mod 6
Don Reble
djr at nk.ca
Sun Mar 16 05:53:18 CET 2003
> a(n) is the largest prime factor of a(n-1)^2-a(n-1)+1 :
> 2,3,7,43,139,19183,2766679,...
..., 7654509922363, 12024175458769, 19613203998120151, 28481478194359,
811194600135718721501226523, 27611803483012345815884796289
> It seems that the same law as A056650 exists.
> "Except the first term all terms are 1 mod 6."
>
> I don't have any idea to prove this proposition.
> Is it possible to prove it?
There's a more general theorem:
If N is an integer, then N^2-N+1 is not divisible by any prime
of the form 6k+5.
The statement is similar to Legendre's theorem for factors of a^n+-b^n,
and the proof resembles his proof.
Definitions:
Let C1(n) = n-1,
C2(n) = n+1,
C3(n) = n^2+n+1,
C6(n) = n^2-n+1.
So that C1(n)*C2(n)*C3(n)*C6(n) = n^6-1.
And let C123(n) = C1(n)*C2(n)*C3(n).
(You might recognize the cyclotomic polynomials. C6 is the
polynomial mentioned in the theorem statement.)
Proof:
Let P be a 6k+5 prime,
N be an integer, and
X be the largest integer such that P^X divides N^6-1.
If X = 0:
then P does not divide N^6-1, and so can't divide a factor of
N^6-1, especially C6(N).
If X > 0:
P does divide N^6-1, and so cannot divide N^6 nor N. N is therefore
a member of P^X's multiplicative group. Let the R be the order of N
in that group: that is, the least positive integer R such that
N^R = 1 mod P^X.
Since N^6 = 1 mod P^X, R divides 6. R is 1, 2, 3, or 6.
R divides the order of the group, P^(K-1)*(P-1). Now, P is a 6k+5
prime: it is at least 5, and so is not divisible by any prime factor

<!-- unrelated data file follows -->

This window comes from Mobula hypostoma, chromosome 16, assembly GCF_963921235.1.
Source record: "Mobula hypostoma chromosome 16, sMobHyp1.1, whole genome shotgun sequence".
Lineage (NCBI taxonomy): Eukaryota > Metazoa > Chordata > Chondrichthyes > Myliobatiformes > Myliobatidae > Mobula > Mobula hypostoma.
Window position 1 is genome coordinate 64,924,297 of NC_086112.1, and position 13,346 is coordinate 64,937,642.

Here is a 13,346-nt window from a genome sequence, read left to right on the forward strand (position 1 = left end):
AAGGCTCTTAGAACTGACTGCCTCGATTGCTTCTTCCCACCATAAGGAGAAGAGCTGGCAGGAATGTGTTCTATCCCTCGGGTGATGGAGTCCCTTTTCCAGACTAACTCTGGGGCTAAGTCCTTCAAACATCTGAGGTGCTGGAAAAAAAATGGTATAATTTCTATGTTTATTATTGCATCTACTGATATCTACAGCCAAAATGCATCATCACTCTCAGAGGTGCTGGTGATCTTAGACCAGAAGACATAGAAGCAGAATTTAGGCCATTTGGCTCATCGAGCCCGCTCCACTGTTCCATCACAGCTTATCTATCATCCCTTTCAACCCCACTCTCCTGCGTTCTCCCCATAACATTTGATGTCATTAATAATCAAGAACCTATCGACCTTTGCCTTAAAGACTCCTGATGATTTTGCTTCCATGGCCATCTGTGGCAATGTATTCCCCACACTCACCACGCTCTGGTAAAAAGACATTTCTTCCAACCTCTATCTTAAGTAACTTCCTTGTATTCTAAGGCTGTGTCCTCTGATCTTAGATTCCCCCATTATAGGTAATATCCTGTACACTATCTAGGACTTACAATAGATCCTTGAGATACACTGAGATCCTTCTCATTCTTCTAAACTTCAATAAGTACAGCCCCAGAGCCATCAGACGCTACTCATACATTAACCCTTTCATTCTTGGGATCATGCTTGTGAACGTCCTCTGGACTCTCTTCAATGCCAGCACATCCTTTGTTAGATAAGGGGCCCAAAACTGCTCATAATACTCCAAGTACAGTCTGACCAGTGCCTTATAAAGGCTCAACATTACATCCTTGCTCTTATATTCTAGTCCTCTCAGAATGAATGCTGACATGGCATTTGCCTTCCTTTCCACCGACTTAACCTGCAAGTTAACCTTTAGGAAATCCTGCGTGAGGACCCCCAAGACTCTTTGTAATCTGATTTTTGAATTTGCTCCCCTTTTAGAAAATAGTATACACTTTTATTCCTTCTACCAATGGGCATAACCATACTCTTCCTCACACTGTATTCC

of R. Therefore R divides P-1, and P = R*F+1, for some F.
If R=6, then P=6F+1: contradiction! Therefore R is 1, 2, or 3.
Since N^R = 1 mod P^X, then P^X divides N^R-1.
So P^X divides one of N^1-1, N^2-1, or N^3-1; that is
P^X divides one of C1(N), C1(N)*C2(N), or C1(N)*C3(N).
Therefore P^X divides C123(N). Let C123(N)=Q*P^X.
P^(X+1) does not divide N^6-1, so P does not divide (N^6-1)/P^X.
Therefore P does not divide (N^6-1)/(Q*P^X) = C6(N).
Either way, P does not divide C6(N) = N^2-N+1. QED.
----
And I have two more generalizations (sigh).
C6(N+1) = C3(N).
So if a prime can't divide any C6(N+1), neither can it divide any C3(N).
If N is an integer, then neither N^2-N+1 nor N^2+N+1 is divisible by
any prime of the form 6k+5.
Also, each positive 6k+5 number is divisible by a 6k+5 prime. (Because it
isn't divisible by 2 nor 3, and the 6k+1's are closed under
multiplication mod 6.) So:
If N is an integer, then neither N^2-N+1 nor N^2+N+1 is divisible by
any positive number of the form 6k+5.
--
Don Reble djr at nk.ca
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